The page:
Phil Childress (still hangin' in there), Wallace Tomlinson (dec.), Bill Mount (dec.)
This trail is not for people who tire easily or have weak knees / ankles! For the most part, it's six miles uphill to the rim, then six miles back down. The trail is often steep, rocky, and uneven. The trek is worth every blister. I went up the Laguna Meadows side and back down the Boot Canyon side. Both are stunningly beautiful in their own way - Laguna Meadows for its tranquil, wide open vistas and Boot Canyon for its winding, narrow passageways. And the view from the south rim may be the best in the park, and that is really saying something!
I hiked this in March when the northeast and southeast portions of the rim trail were closed to protect peregrine falcons. The closed part is a side loop - you can still do the main 12+ miles loop!
Beautiful views. Worth the miles and elevation.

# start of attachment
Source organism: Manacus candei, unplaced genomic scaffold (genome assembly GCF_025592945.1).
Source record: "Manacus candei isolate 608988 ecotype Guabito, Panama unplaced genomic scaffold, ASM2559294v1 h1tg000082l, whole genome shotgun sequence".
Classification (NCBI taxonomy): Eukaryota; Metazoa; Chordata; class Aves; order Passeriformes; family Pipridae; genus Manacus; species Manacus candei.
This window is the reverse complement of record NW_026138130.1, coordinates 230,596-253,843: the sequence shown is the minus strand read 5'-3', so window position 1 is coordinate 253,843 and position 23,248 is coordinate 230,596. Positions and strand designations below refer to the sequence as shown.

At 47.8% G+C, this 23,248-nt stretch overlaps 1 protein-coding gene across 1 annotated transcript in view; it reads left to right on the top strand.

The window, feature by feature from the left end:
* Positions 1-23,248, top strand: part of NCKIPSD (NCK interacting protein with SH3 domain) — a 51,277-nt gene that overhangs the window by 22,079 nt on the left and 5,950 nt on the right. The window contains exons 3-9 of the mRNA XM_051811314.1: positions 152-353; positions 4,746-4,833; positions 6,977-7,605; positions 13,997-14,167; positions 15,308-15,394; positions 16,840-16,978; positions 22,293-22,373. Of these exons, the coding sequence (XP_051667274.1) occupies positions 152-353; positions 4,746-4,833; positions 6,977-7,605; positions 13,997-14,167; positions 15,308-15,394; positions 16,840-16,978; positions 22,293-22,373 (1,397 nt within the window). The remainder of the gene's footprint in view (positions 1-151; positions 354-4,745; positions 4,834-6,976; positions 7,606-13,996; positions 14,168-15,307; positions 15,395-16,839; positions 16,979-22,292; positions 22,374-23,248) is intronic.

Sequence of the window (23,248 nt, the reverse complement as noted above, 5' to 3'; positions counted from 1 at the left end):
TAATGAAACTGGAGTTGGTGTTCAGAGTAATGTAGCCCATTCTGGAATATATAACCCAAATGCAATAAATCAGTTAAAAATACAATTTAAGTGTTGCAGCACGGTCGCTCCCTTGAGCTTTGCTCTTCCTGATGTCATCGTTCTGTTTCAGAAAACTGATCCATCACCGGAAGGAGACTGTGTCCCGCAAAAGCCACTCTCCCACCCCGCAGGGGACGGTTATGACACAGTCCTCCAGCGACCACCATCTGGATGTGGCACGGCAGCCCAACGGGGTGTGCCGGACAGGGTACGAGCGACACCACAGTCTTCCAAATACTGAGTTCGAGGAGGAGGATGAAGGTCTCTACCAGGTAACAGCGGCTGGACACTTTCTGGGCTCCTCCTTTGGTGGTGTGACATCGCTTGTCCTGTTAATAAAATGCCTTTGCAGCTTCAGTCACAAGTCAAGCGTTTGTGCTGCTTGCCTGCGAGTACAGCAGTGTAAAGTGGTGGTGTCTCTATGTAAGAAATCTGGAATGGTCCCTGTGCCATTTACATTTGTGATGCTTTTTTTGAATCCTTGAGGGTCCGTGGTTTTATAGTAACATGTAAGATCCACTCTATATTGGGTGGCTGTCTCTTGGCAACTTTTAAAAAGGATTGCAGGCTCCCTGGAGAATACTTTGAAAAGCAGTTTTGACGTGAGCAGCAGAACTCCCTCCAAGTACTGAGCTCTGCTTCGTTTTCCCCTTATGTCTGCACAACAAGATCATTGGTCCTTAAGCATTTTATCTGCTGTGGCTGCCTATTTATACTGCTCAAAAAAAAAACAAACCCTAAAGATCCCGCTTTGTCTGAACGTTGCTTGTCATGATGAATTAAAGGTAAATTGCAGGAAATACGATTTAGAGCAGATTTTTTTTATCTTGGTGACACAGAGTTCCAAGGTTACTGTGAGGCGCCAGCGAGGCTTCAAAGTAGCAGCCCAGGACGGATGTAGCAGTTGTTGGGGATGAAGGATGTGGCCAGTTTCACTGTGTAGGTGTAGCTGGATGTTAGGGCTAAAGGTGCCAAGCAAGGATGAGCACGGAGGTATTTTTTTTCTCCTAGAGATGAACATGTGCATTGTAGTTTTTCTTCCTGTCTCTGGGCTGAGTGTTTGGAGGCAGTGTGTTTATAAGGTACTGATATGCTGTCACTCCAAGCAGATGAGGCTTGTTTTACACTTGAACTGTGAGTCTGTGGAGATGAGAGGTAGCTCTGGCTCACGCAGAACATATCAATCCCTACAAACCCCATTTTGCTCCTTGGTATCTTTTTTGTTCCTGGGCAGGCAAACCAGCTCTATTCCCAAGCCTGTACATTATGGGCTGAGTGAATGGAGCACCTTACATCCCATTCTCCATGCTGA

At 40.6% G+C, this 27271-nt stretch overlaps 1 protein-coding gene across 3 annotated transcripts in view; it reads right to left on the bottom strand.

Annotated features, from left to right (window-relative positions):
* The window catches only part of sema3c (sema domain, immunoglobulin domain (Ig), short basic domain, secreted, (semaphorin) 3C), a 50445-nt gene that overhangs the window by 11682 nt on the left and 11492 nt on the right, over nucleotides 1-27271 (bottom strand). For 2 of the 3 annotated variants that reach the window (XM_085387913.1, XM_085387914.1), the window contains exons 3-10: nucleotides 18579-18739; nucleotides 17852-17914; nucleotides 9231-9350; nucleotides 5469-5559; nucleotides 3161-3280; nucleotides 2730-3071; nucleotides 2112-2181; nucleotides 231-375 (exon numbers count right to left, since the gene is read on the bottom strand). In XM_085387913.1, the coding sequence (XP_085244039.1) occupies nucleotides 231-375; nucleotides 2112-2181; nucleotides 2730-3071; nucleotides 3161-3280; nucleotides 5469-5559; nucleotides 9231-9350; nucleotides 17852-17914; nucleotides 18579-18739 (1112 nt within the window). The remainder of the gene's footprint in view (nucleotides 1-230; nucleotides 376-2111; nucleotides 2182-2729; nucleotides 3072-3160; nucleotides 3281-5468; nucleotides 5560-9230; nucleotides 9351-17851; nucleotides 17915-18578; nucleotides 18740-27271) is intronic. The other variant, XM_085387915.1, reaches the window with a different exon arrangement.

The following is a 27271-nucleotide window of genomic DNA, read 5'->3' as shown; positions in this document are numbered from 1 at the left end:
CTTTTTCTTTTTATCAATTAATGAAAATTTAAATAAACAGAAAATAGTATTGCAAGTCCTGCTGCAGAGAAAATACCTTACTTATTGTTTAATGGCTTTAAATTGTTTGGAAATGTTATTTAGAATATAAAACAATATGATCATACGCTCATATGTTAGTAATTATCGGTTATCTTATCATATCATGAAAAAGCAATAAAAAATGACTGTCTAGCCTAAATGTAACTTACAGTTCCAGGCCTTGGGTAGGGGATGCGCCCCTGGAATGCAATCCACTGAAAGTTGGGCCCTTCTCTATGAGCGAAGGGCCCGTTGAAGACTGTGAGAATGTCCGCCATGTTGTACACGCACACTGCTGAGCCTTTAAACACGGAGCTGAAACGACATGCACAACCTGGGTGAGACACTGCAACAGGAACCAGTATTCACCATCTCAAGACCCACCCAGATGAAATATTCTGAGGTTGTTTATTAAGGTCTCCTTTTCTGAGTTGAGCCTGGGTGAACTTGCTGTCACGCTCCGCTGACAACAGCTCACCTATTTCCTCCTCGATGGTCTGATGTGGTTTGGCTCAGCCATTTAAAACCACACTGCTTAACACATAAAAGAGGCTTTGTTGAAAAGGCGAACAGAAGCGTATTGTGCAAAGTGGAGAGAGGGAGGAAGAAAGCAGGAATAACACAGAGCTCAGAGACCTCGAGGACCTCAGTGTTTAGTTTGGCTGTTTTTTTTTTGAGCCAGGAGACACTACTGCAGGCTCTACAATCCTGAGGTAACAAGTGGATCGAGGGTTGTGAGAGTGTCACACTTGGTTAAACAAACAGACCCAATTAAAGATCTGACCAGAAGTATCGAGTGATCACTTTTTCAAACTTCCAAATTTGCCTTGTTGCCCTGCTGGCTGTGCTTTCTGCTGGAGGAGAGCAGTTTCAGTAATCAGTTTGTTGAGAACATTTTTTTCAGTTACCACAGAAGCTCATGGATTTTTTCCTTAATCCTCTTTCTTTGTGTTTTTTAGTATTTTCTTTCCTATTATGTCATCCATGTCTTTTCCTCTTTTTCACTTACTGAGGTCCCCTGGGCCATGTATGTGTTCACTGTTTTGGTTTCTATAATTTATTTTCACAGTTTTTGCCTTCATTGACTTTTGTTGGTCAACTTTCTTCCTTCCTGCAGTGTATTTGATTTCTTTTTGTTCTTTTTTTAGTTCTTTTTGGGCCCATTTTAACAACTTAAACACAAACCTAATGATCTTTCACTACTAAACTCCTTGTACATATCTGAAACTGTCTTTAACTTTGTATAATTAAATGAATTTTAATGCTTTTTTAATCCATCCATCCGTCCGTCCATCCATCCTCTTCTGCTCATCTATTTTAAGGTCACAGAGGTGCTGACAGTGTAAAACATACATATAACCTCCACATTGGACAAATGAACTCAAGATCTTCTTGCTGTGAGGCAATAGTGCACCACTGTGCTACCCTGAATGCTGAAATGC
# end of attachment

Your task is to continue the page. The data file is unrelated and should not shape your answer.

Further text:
My favorite trail in Texas, stunning views.
Absolutely stunning views on this hike. This was my first time to Big Bend and I honestly could not believe that the landscape in Texas could be this breathtaking. The trail was maintained very well; it was never dangerous, and going at a reasonable pace it is definitely doable to complete in one day. I went in February 2015 and ran into a few people but really not too many for a national park. Do this hike; you won't regret it!
We went the weekend before Thanksgiving. The average temperature was in the high 60's and the lowest was 40 degrees.
This has been my favorite hike in Texas! Everywhere you turned, there was an amazing view. Trails are well marked/ The terrain changed constantly, so it was fun to hike through (sometimes you felt like you were hiking through a dessert, then a forest, then into a canyon).